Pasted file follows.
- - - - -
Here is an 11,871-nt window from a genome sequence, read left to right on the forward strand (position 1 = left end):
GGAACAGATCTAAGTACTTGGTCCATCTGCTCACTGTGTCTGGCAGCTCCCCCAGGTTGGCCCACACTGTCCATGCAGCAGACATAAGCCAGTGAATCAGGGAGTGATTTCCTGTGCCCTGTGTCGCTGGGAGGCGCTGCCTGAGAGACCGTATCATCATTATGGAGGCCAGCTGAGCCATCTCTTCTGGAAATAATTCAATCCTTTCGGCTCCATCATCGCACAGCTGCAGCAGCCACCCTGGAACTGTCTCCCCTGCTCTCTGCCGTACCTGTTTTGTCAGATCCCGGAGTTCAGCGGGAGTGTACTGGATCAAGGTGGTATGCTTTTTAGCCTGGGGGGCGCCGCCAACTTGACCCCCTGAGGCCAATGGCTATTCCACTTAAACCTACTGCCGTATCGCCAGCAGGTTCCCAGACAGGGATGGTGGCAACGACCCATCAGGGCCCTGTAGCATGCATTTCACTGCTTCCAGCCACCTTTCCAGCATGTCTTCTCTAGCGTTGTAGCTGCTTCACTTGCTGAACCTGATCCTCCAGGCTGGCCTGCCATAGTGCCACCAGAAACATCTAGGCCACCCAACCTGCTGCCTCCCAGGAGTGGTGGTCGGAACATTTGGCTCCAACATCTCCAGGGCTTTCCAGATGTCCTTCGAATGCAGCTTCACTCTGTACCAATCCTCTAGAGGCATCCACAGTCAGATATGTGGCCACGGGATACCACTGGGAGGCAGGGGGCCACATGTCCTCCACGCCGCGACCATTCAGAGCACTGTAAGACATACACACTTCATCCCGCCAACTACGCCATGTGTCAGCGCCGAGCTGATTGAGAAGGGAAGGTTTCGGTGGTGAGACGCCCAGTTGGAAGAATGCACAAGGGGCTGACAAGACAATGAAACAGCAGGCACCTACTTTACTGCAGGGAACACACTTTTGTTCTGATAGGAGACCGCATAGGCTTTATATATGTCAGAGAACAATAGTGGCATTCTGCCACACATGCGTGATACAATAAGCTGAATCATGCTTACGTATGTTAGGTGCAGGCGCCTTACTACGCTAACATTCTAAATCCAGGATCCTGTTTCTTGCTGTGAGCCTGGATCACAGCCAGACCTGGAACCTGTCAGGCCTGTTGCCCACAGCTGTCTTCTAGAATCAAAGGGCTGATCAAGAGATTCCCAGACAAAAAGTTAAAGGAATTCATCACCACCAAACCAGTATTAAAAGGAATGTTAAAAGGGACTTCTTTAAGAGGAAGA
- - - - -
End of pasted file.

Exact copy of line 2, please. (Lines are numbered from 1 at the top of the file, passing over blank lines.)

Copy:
GGAACAGATCTAAGTACTTGGTCCATCTGCTCACTGTGTCTGGCAGCTCCCCCAGGTTGGCCCACACTGTCCATGCAGCAGACATAAGCCAGTGAATCAGGGAGTGATTTCCTGTGCCCTGTGTCGCTGGGAGGCGCTGCCTGAGAGACCGTATCATCATTATGGAGGCCAGCTGAGCCATCTCTTCTGGAAATAATTCAATCCTTTCGGCTCCATCATCGCACAGCTGCAGCAGCCACCCTGGAACTGTCTCCCCTGCTCTCTGCCGTACCTGTTTTGTCAGATCCCGGAGTTCAGCGGGAGTGTACTGGATCAAGGTGGTATGCTTTTTAGCCTGGGGGGCGCCGCCAACTTGACCCCCTGAGGCCAATGGCTATTCCACTTAAACCTACTGCCGTATCGCCAGCAGGTTCCCAGACAGGGATGGTGGCAACGACCCATCAGGGCCCTGTAGCATGCATTTCACTGCTTCCAGCCACCTTTCCAGCATGTCTTCTCTAGCGTTGTAGCTGCTTCACTTGCTGAACCTGATCCTCCAGGCTGGCCTGCCATAGTGCCACCAGAAACATCTAGGCCACCCAACCTGCTGCCTCCCAGGAGTGGTGGTCGGAACATTTGGCTCCAACATCTCCAGGGCTTTCCAGATGTCCTTCGAATGCAGCTTCACTCTGTACCAATCCTCTAGAGGCATCCACAGTCAGATATGTGGCCACGGGATACCACTGGGAGGCAGGGGGCCACATGTCCTCCACGCCGCGACCATTCAGAGCACTGTAAGACATACACACTTCATCCCGCCAACTACGCCATGTGTCAGCGCCGAGCTGATTGAGAAGGGAAGGTTTCGGTGGTGAGACGCCCAGTTGGAAGAATGCACAAGGGGCTGACAAGACAATGAAACAGCAGGCACCTACTTTACTGCAGGGAACACACTTTTGTTCTGATAGGAGACCGCATAGGCTTTATATATGTCAGAGAACAATAGTGGCATTCTGCCACACATGCGTGATACAATAAGCTGAATCATGCTTACGTATGTTAGGTGCAGGCGCCTTACTACGCTAACATTCTAAATCCAGGATCCTGTTTCTTGCTGTGAGCCTGGATCACAGCCAGACCTGGAACCTGTCAGGCCTGTTGCCCACAGCTGTCTTCTAGAATCAAAGGGCTGATCAAGAGATTCCCAGACAAAAAGTTAAAGGAATTCATCACCACCAAACCAGTATTAAAAGGAATGTTAAAAGGGACTTCTTTAAGAGGAAGA